The county schools began an investigation into the incident involving the yardstick on Feb. 28, 2013, when he was sent home. In April, he was assigned to the warehouse.
The following November, the county's head of human resources recommended he be terminated, according to letters from the county schools to Williams that he provided to The Sun. Then the superintendent's designee took over, holding another hearing in April 2014, the documents show.
As the investigation went on for months, Williams said he could not stand being in limbo. The county could not tell him when the case would be decided or where it stood. He hated the boredom, and in March, he said, he began to have panic attacks and headaches when he entered the warehouse each morning.
He said his doctor advised him to stop going to the warehouse. Williams went on medical leave in early May, using some of the many sick days he had accrued from eight years of teaching in Baltimore County.
Then Williams said he got another job — and it landed him in hot water with the county schools. If he was sick, he should be at home, school system officials contended in the documents Williams provided to The Sun. They started termination proceedings and asked him to pay back about $7,000 he earned between May and June while on sick leave.
He asked the school system to stop paying him, so every week since he has been getting a check for zero dollars.
School officials declined to comment on Williams' case. Mychael Dickerson, a spokesman for the school system, said it is a personnel issue.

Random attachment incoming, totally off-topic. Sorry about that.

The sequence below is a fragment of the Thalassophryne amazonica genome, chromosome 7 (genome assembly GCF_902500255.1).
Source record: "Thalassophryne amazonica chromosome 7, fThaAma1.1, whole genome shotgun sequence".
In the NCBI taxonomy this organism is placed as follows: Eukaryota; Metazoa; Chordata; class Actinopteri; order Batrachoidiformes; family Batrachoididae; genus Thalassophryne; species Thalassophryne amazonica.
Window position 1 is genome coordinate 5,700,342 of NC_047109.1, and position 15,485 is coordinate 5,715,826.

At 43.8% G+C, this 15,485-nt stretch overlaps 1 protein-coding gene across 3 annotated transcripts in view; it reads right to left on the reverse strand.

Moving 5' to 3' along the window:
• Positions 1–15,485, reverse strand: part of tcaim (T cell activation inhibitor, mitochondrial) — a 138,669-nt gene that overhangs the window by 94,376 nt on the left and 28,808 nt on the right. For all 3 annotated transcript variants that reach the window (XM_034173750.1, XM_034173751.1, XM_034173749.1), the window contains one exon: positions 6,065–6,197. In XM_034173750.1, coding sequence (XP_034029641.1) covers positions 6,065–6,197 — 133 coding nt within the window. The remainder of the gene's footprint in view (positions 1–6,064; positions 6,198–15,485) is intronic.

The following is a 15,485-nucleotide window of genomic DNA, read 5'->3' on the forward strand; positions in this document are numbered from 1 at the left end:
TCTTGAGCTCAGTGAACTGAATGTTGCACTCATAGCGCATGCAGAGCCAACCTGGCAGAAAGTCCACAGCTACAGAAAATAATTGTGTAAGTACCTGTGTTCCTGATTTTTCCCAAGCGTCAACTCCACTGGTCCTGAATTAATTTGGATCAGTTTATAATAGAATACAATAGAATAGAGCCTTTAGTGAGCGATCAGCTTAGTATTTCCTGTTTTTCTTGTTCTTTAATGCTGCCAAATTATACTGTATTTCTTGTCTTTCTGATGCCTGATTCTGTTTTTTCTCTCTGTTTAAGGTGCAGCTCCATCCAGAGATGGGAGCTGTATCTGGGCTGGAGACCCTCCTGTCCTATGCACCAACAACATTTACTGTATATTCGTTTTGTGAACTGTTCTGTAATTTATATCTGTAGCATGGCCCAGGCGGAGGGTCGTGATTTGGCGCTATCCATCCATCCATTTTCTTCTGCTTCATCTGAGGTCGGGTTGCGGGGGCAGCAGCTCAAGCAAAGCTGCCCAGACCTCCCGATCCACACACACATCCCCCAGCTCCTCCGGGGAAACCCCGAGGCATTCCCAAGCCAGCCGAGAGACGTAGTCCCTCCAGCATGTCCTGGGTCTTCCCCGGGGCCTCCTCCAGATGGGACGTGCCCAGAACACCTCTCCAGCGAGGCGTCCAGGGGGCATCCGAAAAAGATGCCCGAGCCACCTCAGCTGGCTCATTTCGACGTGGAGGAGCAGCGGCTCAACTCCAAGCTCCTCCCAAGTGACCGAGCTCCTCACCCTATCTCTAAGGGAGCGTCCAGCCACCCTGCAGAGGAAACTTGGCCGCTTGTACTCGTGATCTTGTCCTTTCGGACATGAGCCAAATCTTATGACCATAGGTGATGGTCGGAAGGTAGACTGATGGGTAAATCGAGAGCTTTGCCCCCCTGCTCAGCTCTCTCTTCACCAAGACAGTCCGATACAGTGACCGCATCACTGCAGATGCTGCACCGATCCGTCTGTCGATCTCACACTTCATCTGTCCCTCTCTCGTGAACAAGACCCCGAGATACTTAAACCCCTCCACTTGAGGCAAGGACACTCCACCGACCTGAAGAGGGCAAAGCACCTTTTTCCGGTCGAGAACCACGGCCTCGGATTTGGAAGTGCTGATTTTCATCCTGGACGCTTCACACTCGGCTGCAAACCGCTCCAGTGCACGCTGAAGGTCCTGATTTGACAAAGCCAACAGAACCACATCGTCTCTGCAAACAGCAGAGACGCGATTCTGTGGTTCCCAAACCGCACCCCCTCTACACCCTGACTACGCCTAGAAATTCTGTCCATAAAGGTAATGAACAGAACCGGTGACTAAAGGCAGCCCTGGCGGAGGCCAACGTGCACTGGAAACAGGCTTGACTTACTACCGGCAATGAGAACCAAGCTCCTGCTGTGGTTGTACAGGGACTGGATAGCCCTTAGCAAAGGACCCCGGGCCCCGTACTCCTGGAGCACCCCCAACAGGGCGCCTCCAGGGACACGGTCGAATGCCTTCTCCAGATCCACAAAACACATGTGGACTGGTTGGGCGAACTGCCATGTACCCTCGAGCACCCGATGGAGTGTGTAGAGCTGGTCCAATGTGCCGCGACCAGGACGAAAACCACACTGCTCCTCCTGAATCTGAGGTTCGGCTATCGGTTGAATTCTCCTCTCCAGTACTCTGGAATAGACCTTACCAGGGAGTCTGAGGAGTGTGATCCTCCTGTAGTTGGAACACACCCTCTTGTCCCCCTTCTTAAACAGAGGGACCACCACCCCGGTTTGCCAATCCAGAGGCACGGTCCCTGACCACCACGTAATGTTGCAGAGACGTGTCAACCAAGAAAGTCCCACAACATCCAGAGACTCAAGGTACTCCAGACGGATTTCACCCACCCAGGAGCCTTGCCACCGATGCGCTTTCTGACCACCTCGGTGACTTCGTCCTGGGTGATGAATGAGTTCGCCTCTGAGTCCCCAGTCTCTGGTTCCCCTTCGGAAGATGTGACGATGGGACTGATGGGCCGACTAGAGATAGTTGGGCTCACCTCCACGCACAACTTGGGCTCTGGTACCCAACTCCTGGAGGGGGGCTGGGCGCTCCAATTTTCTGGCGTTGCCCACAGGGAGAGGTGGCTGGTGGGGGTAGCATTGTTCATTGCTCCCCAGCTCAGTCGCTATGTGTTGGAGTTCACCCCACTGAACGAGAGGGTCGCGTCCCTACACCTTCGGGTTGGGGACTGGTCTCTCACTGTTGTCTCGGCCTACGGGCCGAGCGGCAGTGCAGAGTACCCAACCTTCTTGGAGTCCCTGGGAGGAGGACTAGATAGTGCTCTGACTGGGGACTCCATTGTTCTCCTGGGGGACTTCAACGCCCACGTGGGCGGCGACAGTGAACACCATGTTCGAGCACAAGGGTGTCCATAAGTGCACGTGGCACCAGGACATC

Williams said he decided to tell his story because he no longer expects to teach again and wanted to highlight for the public the slow pace of investigations and the waste of taxpayer money.
"I loved being a teacher. I will never do it again," Williams said.
Last week, Williams got a registered letter from the county that said, pending a vote by the school board, he could be terminated because he "willfully defrauded" the school system.
But almost a year and a half after the student accusation against him was made, he said, he still hasn't been told if the investigation has been concluded.
Baltimore Sun reporter Erica L. Green contributed to this article.
An earlier version of this article gave incorrect information about how long teacher Mike Williams worked at Woodlawn Middle School. Williams taught in Baltimore County schools for eight years and was at Woodlawn Middle for less than a year before the accusation against him was made. The Baltimore Sun regrets the error.